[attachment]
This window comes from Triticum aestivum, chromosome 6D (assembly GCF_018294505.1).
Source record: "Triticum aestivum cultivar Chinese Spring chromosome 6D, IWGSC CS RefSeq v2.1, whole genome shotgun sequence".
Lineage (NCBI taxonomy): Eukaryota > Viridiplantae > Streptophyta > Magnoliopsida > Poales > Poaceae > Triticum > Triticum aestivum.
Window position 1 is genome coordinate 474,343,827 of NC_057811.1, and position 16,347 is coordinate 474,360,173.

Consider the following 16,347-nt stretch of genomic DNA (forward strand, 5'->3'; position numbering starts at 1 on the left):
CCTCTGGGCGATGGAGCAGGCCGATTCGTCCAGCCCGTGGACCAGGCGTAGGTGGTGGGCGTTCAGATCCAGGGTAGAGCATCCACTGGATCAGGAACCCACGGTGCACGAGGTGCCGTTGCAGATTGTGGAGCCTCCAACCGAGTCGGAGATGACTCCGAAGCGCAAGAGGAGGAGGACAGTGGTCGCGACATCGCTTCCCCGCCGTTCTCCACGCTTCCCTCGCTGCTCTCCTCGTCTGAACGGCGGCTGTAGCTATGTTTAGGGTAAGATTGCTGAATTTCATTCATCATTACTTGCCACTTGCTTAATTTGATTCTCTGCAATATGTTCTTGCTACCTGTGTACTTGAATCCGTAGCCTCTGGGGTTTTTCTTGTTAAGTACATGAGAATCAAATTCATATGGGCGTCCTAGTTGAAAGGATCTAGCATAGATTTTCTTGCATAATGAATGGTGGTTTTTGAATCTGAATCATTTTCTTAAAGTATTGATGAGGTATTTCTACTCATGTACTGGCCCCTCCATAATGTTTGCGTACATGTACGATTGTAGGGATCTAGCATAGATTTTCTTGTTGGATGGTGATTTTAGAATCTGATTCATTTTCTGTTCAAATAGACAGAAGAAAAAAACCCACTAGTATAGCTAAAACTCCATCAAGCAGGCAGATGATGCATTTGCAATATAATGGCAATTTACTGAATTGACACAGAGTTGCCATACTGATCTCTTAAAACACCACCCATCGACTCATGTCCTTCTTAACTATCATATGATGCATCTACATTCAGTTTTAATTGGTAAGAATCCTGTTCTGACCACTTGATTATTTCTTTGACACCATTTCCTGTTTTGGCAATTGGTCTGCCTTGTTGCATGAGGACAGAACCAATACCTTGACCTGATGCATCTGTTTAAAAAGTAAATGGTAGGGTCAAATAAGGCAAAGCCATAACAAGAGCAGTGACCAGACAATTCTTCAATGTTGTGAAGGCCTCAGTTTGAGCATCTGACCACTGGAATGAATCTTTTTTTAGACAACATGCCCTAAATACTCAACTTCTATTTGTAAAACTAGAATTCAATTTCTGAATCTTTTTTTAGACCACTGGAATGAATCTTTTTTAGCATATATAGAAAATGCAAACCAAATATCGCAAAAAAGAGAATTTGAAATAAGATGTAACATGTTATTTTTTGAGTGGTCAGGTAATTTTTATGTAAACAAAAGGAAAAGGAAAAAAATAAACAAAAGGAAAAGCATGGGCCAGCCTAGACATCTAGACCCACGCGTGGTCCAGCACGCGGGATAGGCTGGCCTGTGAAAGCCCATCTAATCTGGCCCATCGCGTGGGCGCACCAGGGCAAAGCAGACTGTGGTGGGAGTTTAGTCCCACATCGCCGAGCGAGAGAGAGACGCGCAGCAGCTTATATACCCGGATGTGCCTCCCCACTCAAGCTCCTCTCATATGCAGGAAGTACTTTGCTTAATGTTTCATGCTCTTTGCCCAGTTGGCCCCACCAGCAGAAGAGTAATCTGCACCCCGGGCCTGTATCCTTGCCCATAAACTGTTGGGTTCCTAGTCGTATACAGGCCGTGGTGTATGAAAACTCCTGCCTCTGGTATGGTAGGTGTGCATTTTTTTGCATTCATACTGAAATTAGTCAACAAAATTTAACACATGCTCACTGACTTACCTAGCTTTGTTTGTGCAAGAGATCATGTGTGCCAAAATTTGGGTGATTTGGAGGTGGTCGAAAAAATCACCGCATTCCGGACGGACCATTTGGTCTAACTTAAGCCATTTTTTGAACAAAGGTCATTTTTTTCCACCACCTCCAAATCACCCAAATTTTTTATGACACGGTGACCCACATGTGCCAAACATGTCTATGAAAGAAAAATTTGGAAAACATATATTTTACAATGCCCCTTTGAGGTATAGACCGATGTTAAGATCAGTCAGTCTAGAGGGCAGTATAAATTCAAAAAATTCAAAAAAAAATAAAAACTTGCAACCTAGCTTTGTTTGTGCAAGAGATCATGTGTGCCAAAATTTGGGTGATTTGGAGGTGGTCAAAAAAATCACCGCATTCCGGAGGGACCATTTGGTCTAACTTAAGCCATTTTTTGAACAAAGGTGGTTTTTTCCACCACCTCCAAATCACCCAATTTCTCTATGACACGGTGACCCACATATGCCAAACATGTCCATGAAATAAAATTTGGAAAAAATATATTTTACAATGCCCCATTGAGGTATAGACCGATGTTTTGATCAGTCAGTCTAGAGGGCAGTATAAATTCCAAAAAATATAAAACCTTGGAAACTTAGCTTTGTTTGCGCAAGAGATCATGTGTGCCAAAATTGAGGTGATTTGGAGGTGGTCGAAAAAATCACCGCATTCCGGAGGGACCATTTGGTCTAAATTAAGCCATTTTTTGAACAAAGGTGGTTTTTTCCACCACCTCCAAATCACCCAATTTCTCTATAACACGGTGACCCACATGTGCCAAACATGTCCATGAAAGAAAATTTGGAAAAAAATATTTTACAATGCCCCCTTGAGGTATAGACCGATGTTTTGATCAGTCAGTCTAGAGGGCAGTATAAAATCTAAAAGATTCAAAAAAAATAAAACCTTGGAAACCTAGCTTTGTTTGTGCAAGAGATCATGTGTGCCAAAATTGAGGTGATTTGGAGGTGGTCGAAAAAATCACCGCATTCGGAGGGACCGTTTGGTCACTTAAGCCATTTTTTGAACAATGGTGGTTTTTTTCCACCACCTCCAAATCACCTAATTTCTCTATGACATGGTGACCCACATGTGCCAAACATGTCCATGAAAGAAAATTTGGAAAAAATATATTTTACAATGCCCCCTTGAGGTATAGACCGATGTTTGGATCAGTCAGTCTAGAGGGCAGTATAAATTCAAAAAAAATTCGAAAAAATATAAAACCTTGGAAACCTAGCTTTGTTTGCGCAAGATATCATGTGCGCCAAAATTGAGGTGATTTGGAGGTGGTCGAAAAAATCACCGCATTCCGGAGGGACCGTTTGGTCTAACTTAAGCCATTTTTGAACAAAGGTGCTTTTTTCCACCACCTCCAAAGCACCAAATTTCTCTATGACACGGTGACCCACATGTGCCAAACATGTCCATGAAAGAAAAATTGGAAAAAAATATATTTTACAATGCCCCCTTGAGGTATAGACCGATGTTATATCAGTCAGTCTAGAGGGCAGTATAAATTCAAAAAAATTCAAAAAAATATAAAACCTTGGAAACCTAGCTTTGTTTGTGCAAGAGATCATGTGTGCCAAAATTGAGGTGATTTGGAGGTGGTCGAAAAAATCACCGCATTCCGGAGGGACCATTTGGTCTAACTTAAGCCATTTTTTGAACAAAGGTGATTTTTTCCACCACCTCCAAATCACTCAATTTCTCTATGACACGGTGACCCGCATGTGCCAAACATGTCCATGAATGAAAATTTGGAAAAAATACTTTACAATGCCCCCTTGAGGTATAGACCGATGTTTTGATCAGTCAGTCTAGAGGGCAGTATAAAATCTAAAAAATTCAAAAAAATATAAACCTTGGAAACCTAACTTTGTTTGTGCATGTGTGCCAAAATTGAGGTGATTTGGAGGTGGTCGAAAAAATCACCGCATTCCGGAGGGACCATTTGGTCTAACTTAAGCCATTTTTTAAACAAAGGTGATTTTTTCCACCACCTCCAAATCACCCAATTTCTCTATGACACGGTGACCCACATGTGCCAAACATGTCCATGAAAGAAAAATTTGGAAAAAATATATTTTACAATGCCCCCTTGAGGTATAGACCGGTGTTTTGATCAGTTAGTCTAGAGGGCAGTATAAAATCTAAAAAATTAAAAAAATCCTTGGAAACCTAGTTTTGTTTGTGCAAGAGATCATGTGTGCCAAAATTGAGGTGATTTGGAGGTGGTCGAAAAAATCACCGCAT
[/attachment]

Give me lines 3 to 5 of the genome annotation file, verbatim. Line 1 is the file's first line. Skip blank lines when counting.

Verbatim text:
Lineage (NCBI taxonomy): Eukaryota > Viridiplantae > Streptophyta > Magnoliopsida > Poales > Poaceae > Triticum > Triticum aestivum.
Window position 1 is genome coordinate 474,343,827 of NC_057811.1, and position 16,347 is coordinate 474,360,173.

Consider the following 16,347-nt stretch of genomic DNA (forward strand, 5'->3'; position numbering starts at 1 on the left):